For example, the Niners have selected seven cornerbacks (seven!) since 2014. Those players are Jimmie Ward, Dontae Johnson, Keith Reaser, Kenneth Acker, Will Redmond, Rashard Robinson and Prince Charles Iworah. Despite all of the attention they've paid to the position in the draft, there's a very good possibility that the undrafted Chris Davis could end up winning the slot role this year. Were all of those corners really necessary? Wouldn't it have made more sense to concentrate on other areas that needed help like receiver or quarterback?

Let's look at the wide out position first. While the team looked good in 2013-2014 with Anquan Boldin and Michael Crabtree as starters, it was obvious a need was on the horizon. Boldin was getting older and Crabtree wasn't long from free agency. It was the perfect time to address the position via the draft, and develop a legitimate starter to take over in the coming years. This never seemed like a priority to Baalke though, who instead tried to hit on mid-to-late round picks the last four years. Did he become gun-shy after missing so badly with A.J. Jenkins in the 1st-round of 2012? It's possible, but after you fall off the horse, you have to get back on. if you're afraid to draft certain positions, maybe you shouldn't be a general manager.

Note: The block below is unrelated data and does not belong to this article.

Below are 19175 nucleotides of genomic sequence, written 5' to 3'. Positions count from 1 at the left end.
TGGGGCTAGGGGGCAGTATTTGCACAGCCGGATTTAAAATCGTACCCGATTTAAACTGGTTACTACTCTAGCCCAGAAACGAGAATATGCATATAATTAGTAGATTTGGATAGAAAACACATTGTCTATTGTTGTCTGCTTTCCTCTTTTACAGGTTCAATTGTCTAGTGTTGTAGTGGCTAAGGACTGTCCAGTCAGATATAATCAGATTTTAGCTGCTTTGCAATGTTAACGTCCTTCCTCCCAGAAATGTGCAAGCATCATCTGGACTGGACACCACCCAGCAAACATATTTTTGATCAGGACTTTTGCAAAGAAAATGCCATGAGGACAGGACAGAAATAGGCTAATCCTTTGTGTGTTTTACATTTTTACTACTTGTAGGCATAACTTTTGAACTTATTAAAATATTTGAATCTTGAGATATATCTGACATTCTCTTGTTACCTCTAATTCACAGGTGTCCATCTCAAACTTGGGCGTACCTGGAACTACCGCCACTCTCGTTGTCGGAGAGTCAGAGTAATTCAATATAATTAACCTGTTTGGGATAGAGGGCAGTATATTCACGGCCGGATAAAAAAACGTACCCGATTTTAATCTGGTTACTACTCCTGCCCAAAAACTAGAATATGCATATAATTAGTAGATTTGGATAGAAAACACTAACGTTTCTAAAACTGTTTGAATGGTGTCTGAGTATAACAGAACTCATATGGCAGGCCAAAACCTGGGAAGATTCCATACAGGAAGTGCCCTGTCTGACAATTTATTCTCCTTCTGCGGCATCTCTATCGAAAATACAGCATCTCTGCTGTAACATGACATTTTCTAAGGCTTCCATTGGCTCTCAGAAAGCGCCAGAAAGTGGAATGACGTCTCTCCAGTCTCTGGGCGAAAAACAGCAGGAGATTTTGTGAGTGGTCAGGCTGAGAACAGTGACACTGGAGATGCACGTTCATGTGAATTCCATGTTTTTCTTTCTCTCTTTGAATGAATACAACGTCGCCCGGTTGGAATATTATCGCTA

Either way, Baalke's wide receiver selections have been both uninspired and ineffective, as the list below points out.

Year Round Player Receptions with 49ers
2010 6th Kyle Williams 47
2011 6th Ronald Johnson 0